From: Jet Propulsion Laboratory
Posted: Wednesday, September 24, 2003
Welcome to Deep News. You are one of over 8,000 people who signed up to hear all the latest news on the Deep Impact mission. This mission is the first to look deep beneath the surface of a comet by making a crater the size of a football stadium. For more information, visit the Deep Impact web site at http://deepimpact.jpl.nasa.gov.
SCIENCE UPDATE WITH PRINCIPAL INVESTIGATOR DR. MIKE A'HEARN Dr. Mike A'Hearn writes to us again from the University of Maryland with the latest mission updates.
MEET LORNA HESS-FREY When she was a kid, she thought she would grow up to take care of big animals instead of big spacecraft. When she isn't designing the spacecraft's structural components, you might find her backpacking or skiing down a slope. Meet Lorna Hess-Frey.
NEW SPACE PLACE ACTIVITY FOR KIDS! Deep Impact launches new fun facts for kids through NASA Space Place.
Check out http://spaceplace.jpl.nasa.gov/deepimpact/deepimpact.htm and find out why the Deep Impact mission is a little like a collision on a freeway.
PICTURE THIS - WHERE ARE SPACECRAFT BUILT? This month we feature a 360 degree view of the clean room at Ball Aerospace & Technologies Corp where both the flyby spacecraft and the impactor are being built. Take a look at
COMET BRAIN TWISTER Okay - it's your job to convince yourself and your team mates that the camera on Deep Impact's two spacecraft actually work as expected. How will you do that? Consider your own camera. If it's brand new, how would you test it?
Here are your clues:
- Your cameras will end up in space so what should your testing area be like? - What kinds of precautions would you take with any expensive piece of equipment before you begin testing? - Take a guess at how you would test your own camera both to make sure it works and also to see if there are any problems. What do all the parts do? - Since this is a space camera, what kinds of people will you want around you to help with the testing?
For the answers, visit
FOR EDUCATORS: NASA SPECIAL AWARD TO DEEP IMPACT MODULE. NASA Office of Space Science has identified "Collaborative Decision Making" as an outstanding representation of Earth and space science education material. McREL designed this module that gives students the opportunity to meet the challenges of collaborating as a team to put a successful mission into space. The challenges are real and current for the Deep Impact science team. It provides inquiry, problem solving and team work. We have been invited to present the unit at a national training session. See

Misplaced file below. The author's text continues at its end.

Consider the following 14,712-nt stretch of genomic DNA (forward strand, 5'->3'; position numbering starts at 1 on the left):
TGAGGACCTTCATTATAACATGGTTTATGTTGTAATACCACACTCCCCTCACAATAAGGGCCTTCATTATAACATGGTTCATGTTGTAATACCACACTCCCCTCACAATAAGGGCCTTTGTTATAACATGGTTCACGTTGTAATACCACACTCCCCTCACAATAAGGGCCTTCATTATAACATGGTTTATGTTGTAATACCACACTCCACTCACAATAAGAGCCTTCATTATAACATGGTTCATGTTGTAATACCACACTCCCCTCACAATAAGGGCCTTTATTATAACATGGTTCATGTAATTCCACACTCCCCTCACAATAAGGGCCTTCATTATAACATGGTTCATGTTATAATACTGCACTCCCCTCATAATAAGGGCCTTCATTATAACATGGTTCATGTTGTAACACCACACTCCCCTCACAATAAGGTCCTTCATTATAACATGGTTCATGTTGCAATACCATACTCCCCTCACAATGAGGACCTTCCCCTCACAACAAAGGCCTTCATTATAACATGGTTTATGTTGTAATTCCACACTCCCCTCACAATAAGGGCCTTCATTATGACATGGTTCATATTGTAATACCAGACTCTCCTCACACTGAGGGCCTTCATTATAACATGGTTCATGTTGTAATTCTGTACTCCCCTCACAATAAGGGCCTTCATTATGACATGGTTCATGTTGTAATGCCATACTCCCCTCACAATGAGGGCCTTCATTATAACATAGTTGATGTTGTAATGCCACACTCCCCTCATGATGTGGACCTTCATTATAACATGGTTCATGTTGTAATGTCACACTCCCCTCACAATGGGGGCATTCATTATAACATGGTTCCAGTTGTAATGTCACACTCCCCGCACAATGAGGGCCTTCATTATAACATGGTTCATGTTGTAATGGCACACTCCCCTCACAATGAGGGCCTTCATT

QUESTIONS FROM YOU: WHY IMPACT A COMET? THE DEEPER YOU GO, THE MORE YOU KNOW! Beneath the Earth's crust are many layers that change as you go deeper toward the core. Scientists are curious to know what lies beneath the surface of a comet. Is it similar to or compositionally different from its surface? Are there layers and is the outer layer hard like a crust? Only an impact mission can study the inside of a comet. The material deep beneath the surface probably hasn't changed as has the comet surface so we may see more pristine material providing clues about the formation of the solar system.
SEND YOUR NAME TO A COMET! If you haven't joined the over 270,000 people who have registered to have their name put on the side of the impactor that will make a huge crater in Comet Tempel 1, check out
before it's too late. We've provided an email with information you can send to your friends so they can sign up too at
DID YOU SEE OUR PAST DEEP NEWS ISSUES? Visit http://deepimpact.jpl.nasa.gov/mission/update-archive.html to catch up on exciting past news from the Deep Impact mission.
The Deep Impact mission is a partnership among the University of Maryland (UMD), the California Institute of Technology's Jet Propulsion Laboratory (JPL) and Ball Aerospace and Technology Corp (BATC). Deep Impact is a NASA Discovery mission, eighth in a series of low-cost, highly focused space science investigations.
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